What the heck do I invest in?
Okay, I have read and written about everything on CM’s website. Besides gold and silver, where I’ve already established a sizable position, what ELSE should I invest in for the near and long term? Commidities are iffy, bonds are bubbling, my stocks are jiggling, and the nest egg is getting cold (sorry, I REALLY miss Chick Hearn).
Seriously? What should I be acquiring? I know you need my goals and stats and all that. Just general responses will suffice.
Have you really read everything on this site? Are you a subscriber to this site? If so, look in the Subscriber Forum and you will have your question answered many times over in great detail. You will also have access to The Martenson Report as well as Chris’ podcast. Your return on investment will be more than monetary, it will be through knowledge as well, and it will be immediate.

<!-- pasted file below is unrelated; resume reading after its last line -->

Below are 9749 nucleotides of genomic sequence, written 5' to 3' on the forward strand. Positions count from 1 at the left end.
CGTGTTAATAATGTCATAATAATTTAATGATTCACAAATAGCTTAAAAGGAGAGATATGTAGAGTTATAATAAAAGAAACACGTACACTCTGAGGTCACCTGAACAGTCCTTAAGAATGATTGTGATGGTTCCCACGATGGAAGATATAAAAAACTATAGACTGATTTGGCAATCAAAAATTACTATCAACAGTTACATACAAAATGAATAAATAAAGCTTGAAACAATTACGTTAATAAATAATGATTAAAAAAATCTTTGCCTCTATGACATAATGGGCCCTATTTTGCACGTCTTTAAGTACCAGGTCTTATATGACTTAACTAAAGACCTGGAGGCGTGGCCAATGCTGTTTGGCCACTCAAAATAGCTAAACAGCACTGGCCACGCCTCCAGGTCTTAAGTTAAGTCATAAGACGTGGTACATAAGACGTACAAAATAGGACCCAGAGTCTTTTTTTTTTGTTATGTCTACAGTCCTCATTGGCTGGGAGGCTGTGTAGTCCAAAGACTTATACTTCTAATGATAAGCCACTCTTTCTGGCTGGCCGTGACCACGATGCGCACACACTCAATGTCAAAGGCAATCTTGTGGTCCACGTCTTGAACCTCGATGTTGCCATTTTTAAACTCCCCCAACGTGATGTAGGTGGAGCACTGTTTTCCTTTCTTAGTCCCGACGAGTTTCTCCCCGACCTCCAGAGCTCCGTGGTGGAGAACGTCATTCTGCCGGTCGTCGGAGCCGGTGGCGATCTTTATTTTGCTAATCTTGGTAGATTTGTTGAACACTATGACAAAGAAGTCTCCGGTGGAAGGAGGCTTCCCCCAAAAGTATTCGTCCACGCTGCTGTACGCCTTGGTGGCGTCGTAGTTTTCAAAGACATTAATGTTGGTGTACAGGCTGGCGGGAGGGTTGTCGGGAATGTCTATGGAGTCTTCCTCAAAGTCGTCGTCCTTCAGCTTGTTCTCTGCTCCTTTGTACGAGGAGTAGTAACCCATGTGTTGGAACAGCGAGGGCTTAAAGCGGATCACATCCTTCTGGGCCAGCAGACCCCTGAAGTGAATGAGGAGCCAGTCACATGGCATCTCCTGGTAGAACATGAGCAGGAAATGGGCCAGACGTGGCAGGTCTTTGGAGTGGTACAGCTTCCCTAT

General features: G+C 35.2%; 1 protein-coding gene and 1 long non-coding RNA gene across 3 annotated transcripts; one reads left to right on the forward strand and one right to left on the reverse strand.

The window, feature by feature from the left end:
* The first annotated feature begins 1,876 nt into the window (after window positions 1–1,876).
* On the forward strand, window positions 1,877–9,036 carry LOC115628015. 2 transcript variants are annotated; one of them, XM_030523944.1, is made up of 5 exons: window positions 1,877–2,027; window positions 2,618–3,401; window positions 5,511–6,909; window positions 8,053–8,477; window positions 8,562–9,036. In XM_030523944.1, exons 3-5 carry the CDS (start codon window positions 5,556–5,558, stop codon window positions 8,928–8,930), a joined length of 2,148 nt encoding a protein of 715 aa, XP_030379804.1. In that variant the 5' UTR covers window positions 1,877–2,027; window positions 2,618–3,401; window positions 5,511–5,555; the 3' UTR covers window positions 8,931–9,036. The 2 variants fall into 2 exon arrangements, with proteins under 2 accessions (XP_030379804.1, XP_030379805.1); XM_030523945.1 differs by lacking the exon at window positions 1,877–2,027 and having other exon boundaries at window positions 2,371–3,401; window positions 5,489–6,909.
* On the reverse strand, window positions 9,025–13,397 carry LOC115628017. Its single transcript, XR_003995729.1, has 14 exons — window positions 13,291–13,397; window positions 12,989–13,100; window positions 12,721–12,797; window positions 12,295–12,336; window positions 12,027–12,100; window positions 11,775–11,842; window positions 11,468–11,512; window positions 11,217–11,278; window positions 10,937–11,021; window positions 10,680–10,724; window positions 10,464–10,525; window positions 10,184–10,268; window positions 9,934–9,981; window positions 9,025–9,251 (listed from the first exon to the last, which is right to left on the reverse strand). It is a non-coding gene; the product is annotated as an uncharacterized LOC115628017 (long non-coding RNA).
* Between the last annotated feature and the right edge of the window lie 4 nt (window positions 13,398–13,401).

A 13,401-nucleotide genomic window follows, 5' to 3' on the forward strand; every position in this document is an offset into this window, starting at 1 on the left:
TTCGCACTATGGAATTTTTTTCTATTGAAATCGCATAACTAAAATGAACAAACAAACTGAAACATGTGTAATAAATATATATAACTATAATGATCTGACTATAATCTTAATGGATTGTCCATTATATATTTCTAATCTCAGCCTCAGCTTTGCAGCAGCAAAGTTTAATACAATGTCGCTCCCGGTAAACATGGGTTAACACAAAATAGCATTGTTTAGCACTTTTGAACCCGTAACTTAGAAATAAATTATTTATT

Everyone is asking themselves the same question. I am not sure there is any obvious answer. Here is a stab:
1. Cash on hand.
2. As much as you are comfortable with in PMs and their offshoots.
3. Buy usable goods.
4. Pay down consumer debt.
5. What next? How about short-term FDIC-insured CDs while you wait and watch?
Peter – Welcome to the site.
I’ve been here for 6 months and still haven’t read everything so good on ya.
Probably no 100% answer to your question but here’s my $.02.
1. Zero your debt.